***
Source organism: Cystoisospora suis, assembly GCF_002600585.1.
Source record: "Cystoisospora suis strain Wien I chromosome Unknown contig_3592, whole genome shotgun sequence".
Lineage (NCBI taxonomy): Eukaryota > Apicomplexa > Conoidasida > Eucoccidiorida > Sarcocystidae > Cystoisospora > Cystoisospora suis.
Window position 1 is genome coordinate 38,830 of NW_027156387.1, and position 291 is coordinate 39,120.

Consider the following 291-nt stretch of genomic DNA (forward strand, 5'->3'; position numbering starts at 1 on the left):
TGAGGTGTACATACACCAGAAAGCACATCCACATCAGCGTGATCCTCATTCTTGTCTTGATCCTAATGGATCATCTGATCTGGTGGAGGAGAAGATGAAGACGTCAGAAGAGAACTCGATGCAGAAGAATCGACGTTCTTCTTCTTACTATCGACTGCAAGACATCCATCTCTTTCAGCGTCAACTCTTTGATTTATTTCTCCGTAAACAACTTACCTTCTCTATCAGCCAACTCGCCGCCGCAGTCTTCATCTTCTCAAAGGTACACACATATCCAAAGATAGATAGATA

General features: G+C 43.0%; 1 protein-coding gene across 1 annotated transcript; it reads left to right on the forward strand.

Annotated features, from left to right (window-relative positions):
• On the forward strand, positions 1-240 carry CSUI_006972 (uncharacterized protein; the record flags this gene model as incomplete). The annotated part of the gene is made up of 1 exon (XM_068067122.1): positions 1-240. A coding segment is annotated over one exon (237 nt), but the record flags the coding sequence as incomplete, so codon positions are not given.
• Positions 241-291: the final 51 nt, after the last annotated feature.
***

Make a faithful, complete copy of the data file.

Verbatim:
Source organism: Cystoisospora suis, assembly GCF_002600585.1.
Source record: "Cystoisospora suis strain Wien I chromosome Unknown contig_3592, whole genome shotgun sequence".
Lineage (NCBI taxonomy): Eukaryota > Apicomplexa > Conoidasida > Eucoccidiorida > Sarcocystidae > Cystoisospora > Cystoisospora suis.
Window position 1 is genome coordinate 38,830 of NW_027156387.1, and position 291 is coordinate 39,120.

Consider the following 291-nt stretch of genomic DNA (forward strand, 5'->3'; position numbering starts at 1 on the left):
TGAGGTGTACATACACCAGAAAGCACATCCACATCAGCGTGATCCTCATTCTTGTCTTGATCCTAATGGATCATCTGATCTGGTGGAGGAGAAGATGAAGACGTCAGAAGAGAACTCGATGCAGAAGAATCGACGTTCTTCTTCTTACTATCGACTGCAAGACATCCATCTCTTTCAGCGTCAACTCTTTGATTTATTTCTCCGTAAACAACTTACCTTCTCTATCAGCCAACTCGCCGCCGCAGTCTTCATCTTCTCAAAGGTACACACATATCCAAAGATAGATAGATA

General features: G+C 43.0%; 1 protein-coding gene across 1 annotated transcript; it reads left to right on the forward strand.

Annotated features, from left to right (window-relative positions):
• On the forward strand, positions 1-240 carry CSUI_006972 (uncharacterized protein; the record flags this gene model as incomplete). The annotated part of the gene is made up of 1 exon (XM_068067122.1): positions 1-240. A coding segment is annotated over one exon (237 nt), but the record flags the coding sequence as incomplete, so codon positions are not given.
• Positions 241-291: the final 51 nt, after the last annotated feature.